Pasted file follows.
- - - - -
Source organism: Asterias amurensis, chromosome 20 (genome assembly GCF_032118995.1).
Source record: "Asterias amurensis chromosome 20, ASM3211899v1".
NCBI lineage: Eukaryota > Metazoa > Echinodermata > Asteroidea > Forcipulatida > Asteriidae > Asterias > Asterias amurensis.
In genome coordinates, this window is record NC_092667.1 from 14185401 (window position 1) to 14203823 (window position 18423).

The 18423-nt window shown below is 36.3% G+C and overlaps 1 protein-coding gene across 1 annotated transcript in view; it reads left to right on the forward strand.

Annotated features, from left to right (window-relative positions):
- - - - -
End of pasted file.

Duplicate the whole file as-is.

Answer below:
Source organism: Asterias amurensis, chromosome 20 (genome assembly GCF_032118995.1).
Source record: "Asterias amurensis chromosome 20, ASM3211899v1".
NCBI lineage: Eukaryota > Metazoa > Echinodermata > Asteroidea > Forcipulatida > Asteriidae > Asterias > Asterias amurensis.
In genome coordinates, this window is record NC_092667.1 from 14185401 (window position 1) to 14203823 (window position 18423).

The 18423-nt window shown below is 36.3% G+C and overlaps 1 protein-coding gene across 1 annotated transcript in view; it reads left to right on the forward strand.

Annotated features, from left to right (window-relative positions):